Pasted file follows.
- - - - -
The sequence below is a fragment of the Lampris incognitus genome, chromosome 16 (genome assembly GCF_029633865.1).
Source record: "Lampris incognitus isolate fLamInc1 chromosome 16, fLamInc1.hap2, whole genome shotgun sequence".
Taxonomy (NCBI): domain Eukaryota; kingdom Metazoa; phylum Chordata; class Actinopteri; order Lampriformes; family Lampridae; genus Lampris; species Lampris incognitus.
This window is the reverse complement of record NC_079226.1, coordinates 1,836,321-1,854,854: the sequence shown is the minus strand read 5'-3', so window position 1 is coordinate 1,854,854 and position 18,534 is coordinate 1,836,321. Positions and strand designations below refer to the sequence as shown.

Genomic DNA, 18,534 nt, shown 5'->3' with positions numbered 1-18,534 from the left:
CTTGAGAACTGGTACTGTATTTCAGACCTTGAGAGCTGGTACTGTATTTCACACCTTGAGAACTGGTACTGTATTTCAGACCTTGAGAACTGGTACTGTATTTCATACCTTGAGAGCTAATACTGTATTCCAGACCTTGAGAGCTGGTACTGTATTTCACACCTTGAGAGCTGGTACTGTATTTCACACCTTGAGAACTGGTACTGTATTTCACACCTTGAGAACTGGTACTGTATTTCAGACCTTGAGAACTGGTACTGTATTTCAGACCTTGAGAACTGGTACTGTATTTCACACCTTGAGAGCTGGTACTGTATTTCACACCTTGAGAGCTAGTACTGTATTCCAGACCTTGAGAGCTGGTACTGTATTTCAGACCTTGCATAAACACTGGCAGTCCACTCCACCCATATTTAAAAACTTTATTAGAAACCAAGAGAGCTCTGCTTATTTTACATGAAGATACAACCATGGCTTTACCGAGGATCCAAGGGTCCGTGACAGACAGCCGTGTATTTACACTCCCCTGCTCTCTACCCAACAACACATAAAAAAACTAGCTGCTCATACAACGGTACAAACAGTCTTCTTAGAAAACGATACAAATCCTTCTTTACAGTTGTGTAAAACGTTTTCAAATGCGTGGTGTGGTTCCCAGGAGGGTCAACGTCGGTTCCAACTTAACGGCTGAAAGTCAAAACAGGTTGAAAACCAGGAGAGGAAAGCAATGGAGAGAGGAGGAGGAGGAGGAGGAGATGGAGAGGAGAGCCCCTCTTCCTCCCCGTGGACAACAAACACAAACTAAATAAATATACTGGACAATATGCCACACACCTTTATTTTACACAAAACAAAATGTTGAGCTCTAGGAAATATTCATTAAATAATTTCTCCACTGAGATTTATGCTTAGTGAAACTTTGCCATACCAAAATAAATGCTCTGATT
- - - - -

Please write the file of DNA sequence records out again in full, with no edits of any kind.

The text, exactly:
The sequence below is a fragment of the Lampris incognitus genome, chromosome 16 (genome assembly GCF_029633865.1).
Source record: "Lampris incognitus isolate fLamInc1 chromosome 16, fLamInc1.hap2, whole genome shotgun sequence".
Taxonomy (NCBI): domain Eukaryota; kingdom Metazoa; phylum Chordata; class Actinopteri; order Lampriformes; family Lampridae; genus Lampris; species Lampris incognitus.
This window is the reverse complement of record NC_079226.1, coordinates 1,836,321-1,854,854: the sequence shown is the minus strand read 5'-3', so window position 1 is coordinate 1,854,854 and position 18,534 is coordinate 1,836,321. Positions and strand designations below refer to the sequence as shown.

Genomic DNA, 18,534 nt, shown 5'->3' with positions numbered 1-18,534 from the left:
CTTGAGAACTGGTACTGTATTTCAGACCTTGAGAGCTGGTACTGTATTTCACACCTTGAGAACTGGTACTGTATTTCAGACCTTGAGAACTGGTACTGTATTTCATACCTTGAGAGCTAATACTGTATTCCAGACCTTGAGAGCTGGTACTGTATTTCACACCTTGAGAGCTGGTACTGTATTTCACACCTTGAGAACTGGTACTGTATTTCACACCTTGAGAACTGGTACTGTATTTCAGACCTTGAGAACTGGTACTGTATTTCAGACCTTGAGAACTGGTACTGTATTTCACACCTTGAGAGCTGGTACTGTATTTCACACCTTGAGAGCTAGTACTGTATTCCAGACCTTGAGAGCTGGTACTGTATTTCAGACCTTGCATAAACACTGGCAGTCCACTCCACCCATATTTAAAAACTTTATTAGAAACCAAGAGAGCTCTGCTTATTTTACATGAAGATACAACCATGGCTTTACCGAGGATCCAAGGGTCCGTGACAGACAGCCGTGTATTTACACTCCCCTGCTCTCTACCCAACAACACATAAAAAAACTAGCTGCTCATACAACGGTACAAACAGTCTTCTTAGAAAACGATACAAATCCTTCTTTACAGTTGTGTAAAACGTTTTCAAATGCGTGGTGTGGTTCCCAGGAGGGTCAACGTCGGTTCCAACTTAACGGCTGAAAGTCAAAACAGGTTGAAAACCAGGAGAGGAAAGCAATGGAGAGAGGAGGAGGAGGAGGAGGAGATGGAGAGGAGAGCCCCTCTTCCTCCCCGTGGACAACAAACACAAACTAAATAAATATACTGGACAATATGCCACACACCTTTATTTTACACAAAACAAAATGTTGAGCTCTAGGAAATATTCATTAAATAATTTCTCCACTGAGATTTATGCTTAGTGAAACTTTGCCATACCAAAATAAATGCTCTGATT